Giant banyan tree with asphalted two-way road going through its countless aerial roots. Road goes 53 m under the canopy of this tree.
Fossil dog of Pukapuka
Here were found remnants of a dog who died around 300 BC. This dog was neither a Polynesian dog nor an Australian dingo. There are no finds of similar-sized dogs elsewhere in Pacific and southeast Asia and it is discussed whether this is an aberration. This find testifies also that the island was inhabited earlier than other islands of the region.
Well preserved marae where the seafarers received the blessings for the success of their missions. Human sacrifices were given to gods here as well.
Beautiful, more than 791 m long cave with stalactites and stalagmites, flowstone formations, cascades, and curtains. Ancient burial cave with at least 7 skeletons in it. Contains also a cultural layer left by Polynesian settlement – this cultural layer contains bones of birds that are extinct now.
335 m long cave with high cultural importance to the Tonga’iti tribe. It was used as a refuge during the wars and contains stone-faced platforms – marae and a place for playing tupe disk game. At the far end of the cave are two burials.
Te Pare Fort
Remnants of the only fort in the Cook Islands. It was built during the wars between Atiu and Mitiaro. Remain 3 – 10 m tall walls of coral slabs. Fort has also a refuge cave for women and children.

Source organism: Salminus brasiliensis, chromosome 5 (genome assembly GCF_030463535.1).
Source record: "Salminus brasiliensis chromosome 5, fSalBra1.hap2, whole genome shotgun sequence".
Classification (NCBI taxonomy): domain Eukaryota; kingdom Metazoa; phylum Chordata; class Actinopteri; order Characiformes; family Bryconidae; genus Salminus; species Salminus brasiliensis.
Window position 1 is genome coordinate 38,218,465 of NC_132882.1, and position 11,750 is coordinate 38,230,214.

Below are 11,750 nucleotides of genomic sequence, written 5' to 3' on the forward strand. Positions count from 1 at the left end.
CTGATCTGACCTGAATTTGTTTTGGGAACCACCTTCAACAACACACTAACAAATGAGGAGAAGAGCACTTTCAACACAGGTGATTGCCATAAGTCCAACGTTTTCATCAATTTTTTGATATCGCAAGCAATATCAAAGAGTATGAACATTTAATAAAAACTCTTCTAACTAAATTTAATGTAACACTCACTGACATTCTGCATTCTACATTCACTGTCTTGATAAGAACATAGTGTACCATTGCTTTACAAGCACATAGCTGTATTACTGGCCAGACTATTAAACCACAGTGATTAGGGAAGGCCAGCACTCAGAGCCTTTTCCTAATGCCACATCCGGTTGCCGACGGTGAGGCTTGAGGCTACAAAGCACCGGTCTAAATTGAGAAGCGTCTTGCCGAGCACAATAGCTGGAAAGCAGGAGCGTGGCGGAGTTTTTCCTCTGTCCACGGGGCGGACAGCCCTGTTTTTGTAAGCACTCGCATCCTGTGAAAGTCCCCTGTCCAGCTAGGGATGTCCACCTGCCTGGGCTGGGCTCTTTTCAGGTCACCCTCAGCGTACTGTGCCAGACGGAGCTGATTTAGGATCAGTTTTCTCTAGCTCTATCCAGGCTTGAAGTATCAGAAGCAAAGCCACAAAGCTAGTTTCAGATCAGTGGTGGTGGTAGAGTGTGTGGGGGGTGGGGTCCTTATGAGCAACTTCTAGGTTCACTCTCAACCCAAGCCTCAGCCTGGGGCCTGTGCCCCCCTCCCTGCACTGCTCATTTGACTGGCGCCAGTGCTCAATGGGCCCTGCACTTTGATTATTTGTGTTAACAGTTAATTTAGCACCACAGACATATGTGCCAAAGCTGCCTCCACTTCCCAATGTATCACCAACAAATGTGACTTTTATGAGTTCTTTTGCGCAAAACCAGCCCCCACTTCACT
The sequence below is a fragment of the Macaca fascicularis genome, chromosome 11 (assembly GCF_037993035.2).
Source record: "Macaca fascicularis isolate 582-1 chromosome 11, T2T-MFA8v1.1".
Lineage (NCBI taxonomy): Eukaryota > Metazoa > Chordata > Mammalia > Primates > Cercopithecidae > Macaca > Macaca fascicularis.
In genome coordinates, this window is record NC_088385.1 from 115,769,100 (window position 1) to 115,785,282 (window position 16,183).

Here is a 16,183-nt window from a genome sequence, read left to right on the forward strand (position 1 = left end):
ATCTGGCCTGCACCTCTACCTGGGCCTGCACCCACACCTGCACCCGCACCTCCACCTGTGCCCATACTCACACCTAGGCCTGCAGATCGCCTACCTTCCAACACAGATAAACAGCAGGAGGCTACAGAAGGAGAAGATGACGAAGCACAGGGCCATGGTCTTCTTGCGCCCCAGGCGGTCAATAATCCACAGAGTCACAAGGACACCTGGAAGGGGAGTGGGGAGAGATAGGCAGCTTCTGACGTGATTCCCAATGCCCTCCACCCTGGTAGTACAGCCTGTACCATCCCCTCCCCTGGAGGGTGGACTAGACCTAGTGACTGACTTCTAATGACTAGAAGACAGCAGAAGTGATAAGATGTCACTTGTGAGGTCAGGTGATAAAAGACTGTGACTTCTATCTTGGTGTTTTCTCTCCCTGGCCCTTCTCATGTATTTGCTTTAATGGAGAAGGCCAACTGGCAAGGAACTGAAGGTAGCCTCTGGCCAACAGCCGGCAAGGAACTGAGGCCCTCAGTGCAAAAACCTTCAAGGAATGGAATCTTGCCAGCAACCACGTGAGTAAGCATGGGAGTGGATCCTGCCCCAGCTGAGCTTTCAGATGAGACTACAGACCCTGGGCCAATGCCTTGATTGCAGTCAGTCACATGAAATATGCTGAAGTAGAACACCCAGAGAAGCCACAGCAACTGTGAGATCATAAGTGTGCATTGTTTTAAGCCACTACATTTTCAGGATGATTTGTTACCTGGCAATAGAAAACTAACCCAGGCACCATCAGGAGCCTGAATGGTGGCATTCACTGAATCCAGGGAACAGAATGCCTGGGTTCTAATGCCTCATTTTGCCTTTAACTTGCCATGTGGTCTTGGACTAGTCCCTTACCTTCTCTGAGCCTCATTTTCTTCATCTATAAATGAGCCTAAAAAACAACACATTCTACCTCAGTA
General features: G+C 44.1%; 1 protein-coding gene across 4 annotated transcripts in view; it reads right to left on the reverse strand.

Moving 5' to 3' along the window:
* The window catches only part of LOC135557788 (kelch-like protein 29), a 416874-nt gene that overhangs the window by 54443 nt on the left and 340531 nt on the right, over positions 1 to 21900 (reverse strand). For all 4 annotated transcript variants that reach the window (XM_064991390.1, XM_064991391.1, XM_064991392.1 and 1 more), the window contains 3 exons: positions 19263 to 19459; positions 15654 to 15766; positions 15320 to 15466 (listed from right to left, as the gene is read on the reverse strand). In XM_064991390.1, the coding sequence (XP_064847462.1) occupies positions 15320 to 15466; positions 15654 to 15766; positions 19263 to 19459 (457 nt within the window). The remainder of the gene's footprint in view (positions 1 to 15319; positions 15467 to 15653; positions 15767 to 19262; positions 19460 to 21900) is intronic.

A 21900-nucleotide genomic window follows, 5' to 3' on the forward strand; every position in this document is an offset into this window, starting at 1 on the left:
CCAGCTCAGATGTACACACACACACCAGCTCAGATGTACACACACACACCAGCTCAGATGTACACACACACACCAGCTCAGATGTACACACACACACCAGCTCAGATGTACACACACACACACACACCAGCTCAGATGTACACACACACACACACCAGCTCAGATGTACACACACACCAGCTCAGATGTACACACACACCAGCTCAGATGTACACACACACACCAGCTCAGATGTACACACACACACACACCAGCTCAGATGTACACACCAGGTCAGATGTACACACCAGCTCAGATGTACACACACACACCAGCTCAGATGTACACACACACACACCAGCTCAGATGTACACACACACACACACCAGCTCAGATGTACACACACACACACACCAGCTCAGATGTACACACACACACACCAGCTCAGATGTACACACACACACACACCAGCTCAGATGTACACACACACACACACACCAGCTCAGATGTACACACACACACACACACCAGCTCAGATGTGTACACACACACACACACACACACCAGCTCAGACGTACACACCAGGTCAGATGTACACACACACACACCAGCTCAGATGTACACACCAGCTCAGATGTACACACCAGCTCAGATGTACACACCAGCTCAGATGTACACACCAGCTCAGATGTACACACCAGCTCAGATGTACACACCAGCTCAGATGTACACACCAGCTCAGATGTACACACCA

Rimarau Burial Cave
Cave with ancient burials, and hundreds of human bones.
830 m long cave with four ancient burials.
587 m long burial cave of the Totongaiti tribe, contains at least 31 skeletons. Some of the deceased lie in canoes – they were buried here before Europeans came.
Te Ana O Rakanui
Ancient burial cave and former homestead of the Rakanui family. Large cave consisting of many corridors and chambers.
Te Poaki O Rae
One of several maraes – ceremonial platforms on the island, with enormous upright stones installed. Te Poaki O Rae marae is the only cleared marae. It has up to 2.8 m tall standing stones, its area is 1.6 ha.